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COMM 220: Comm and Social Relationships

Types of Sources

Popular Sources

Popular sources are written for a general audience by a journalist or writer who may not be an expert on the topic. They often summarize or present information gleaned from other sources, and are intended to entertain, persuade, or inform the general public.

Examples: 

  • Articles in popular magazines or newspapers (i.e. New York Times, Newsweek, Rolling Stone, the Washington Post)
  • Books on popular topics

Common traits:

  • Shorter in length
  • Lack citations or references
  • Includes more photos
  • Uses language easily understood by general readers 
  • Normally more of a report than research

Scholarly Sources 

Scholarly sources are written for a specialized audience and appear in journals not accessible to a mass market. They are reporting the results of original research. The authors are usually professors or researchers.

Examples: 

  • Articles in academic journals
  • Books published by academic presses

Common traits:

  • Longer in length
  • Normally has a list of references or a bibliography 
  • Has citations included
  • Written with discipline-specific words
  • Written by research, a scholar, faculty, etc., author information typically includes credentials and affliations
  • Often peer-reviewed or refereed (but not always)*
  • Might have some tables or graphs, but mostly text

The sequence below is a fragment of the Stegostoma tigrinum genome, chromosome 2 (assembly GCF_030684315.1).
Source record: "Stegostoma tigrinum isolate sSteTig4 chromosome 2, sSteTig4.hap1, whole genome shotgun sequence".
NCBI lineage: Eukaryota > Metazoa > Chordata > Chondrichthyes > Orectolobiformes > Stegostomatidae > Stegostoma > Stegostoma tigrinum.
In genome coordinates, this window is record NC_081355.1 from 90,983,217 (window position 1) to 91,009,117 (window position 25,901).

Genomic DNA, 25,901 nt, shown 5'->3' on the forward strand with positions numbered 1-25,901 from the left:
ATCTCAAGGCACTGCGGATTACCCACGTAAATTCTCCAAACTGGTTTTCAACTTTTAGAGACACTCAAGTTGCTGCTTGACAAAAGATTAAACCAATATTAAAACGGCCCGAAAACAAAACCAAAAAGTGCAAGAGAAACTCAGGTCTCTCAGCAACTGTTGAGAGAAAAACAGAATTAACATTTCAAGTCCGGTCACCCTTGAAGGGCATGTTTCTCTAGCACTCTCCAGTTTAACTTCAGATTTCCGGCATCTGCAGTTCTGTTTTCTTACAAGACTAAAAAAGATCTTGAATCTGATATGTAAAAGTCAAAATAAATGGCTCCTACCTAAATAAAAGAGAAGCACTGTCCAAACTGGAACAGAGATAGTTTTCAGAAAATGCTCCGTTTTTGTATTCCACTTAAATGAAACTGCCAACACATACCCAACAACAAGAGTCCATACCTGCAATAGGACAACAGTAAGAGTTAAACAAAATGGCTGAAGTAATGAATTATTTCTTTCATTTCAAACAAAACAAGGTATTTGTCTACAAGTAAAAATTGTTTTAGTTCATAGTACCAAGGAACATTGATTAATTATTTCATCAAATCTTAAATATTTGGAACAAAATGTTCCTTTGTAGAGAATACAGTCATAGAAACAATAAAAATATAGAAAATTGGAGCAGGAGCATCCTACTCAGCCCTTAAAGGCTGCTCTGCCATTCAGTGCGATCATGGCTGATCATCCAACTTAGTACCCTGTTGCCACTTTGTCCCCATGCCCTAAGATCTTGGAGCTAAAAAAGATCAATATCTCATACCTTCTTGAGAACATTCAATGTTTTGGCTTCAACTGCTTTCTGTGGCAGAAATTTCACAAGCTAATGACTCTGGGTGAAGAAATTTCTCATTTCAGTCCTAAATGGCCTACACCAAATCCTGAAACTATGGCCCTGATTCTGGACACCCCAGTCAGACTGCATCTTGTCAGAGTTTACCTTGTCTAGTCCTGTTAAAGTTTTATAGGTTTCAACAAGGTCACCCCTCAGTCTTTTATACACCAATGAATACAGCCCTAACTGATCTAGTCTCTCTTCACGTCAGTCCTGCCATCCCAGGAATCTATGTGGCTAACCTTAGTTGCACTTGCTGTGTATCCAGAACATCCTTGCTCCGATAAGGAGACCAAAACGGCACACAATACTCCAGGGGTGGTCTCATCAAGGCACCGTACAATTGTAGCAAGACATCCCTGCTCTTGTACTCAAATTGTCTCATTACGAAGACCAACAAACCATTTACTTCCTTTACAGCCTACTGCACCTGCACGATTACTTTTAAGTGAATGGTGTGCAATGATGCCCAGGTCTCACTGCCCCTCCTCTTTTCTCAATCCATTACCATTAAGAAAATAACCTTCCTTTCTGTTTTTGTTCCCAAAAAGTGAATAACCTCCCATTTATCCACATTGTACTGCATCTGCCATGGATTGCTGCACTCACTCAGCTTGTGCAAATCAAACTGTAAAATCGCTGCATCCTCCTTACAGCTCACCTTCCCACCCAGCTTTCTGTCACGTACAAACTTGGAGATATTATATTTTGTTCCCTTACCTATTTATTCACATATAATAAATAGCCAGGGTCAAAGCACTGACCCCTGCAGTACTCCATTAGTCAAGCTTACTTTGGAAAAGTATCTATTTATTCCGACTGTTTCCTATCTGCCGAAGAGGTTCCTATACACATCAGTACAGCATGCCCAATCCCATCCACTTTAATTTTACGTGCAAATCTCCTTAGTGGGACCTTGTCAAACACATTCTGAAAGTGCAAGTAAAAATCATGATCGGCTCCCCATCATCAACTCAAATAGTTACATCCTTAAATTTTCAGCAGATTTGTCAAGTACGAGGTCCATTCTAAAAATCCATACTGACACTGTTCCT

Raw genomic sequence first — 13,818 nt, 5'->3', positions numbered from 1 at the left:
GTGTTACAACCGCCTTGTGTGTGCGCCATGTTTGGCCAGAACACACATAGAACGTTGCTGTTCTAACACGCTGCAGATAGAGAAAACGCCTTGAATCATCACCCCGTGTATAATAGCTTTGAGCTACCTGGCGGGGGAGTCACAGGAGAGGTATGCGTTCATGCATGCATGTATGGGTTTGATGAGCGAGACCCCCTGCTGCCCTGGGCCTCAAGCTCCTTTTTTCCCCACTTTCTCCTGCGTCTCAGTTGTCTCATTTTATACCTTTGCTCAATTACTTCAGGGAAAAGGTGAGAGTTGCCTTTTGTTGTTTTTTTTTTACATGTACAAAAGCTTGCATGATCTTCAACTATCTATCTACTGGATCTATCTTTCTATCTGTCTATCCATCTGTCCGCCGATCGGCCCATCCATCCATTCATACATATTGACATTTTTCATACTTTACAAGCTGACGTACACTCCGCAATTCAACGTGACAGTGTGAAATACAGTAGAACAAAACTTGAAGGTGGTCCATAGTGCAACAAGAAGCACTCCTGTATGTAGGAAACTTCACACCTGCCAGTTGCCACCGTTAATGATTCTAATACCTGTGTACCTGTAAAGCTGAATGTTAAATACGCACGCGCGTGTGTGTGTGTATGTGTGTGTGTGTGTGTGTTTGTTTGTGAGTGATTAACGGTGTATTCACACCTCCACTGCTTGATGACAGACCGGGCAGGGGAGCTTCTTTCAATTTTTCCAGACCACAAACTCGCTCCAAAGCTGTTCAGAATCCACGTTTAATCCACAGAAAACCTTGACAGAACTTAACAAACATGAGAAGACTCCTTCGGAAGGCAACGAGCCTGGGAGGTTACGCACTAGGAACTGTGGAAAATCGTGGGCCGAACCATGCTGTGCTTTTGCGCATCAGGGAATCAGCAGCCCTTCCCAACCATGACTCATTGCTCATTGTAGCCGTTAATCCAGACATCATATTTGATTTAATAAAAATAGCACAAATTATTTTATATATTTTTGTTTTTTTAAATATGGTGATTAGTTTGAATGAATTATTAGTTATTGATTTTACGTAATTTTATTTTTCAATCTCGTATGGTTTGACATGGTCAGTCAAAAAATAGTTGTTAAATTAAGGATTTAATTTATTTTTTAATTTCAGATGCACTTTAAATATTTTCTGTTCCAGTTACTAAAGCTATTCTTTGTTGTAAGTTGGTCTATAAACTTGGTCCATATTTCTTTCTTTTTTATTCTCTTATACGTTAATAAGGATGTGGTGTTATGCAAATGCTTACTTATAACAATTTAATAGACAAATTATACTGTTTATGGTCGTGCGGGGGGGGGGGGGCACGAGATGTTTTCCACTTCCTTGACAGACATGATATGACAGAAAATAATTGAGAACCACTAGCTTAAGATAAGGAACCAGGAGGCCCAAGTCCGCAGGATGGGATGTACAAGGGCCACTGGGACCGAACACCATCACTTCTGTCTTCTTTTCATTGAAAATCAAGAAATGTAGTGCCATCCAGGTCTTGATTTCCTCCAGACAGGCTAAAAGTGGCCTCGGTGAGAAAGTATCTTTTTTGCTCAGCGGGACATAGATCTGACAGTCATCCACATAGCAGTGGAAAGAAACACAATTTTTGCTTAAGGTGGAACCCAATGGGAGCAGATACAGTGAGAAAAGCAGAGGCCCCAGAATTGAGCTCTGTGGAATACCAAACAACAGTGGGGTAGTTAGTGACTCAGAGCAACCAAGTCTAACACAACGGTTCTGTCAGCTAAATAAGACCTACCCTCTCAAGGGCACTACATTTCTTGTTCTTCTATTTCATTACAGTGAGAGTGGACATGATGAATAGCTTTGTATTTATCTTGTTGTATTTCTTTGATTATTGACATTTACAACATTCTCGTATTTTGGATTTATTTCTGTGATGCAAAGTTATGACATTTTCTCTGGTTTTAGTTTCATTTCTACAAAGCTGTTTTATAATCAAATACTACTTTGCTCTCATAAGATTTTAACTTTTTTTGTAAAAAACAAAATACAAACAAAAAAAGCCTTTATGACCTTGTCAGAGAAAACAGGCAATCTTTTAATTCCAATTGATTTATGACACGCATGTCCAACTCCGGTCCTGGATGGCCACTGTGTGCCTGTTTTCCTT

• Content is in-depth and normally presenting original research

*Remember that while peer-reviewed articles are always scholarly, scholarly sources are not always peer-reviewed. Not all academic journals go through the peer-reviewed process, but are still considered scholarly since they have articles written by experts in that field of study. 

Primary Sources:

Primary sources are original documents, such as interviews, letters, original research findings, works of art, legal documents, and more. They are first hand accounts of an event that has happened, and involves someone who has a direct connection with the event or work. 

Examples: 

  • Work of art (i.e. painting, novels, plays, photographs, music, etc.)
  • Interviews and oral histories 
  • Letters and diaries
  • Original research articles (articles reporting new information and results, NOT an review of others research)
  • Speeches
  • Etc.

Secondary Sources:

Secondary sources are a report or analysis of something that has already happened. They are an interpretation of a primary source. 

Examples:

  • Literature review
  • Works of criticism and interpretation
  • Biographies
  • Reference books 
  • Descriptions of artistic works
  • Etc.

Newspaper Articles:

Although newspaper articles are typically secondary sources, some are primary; it can be confusing.  If the newspaper article is reporting on a recent event, then it would be considered primary. If it's reporting on either something that has happened in the past, or drawing in information from other sources, it would be secondary. 

Example:

A newspaper article from 1912 that reports on the sinking of the Titanic would be a primary source since it's an article from the time the event happened.

A newspaper article from 2019 reporting on the results of the presidential election of 2016 would be a secondary event since it's reporting on something that has already happened.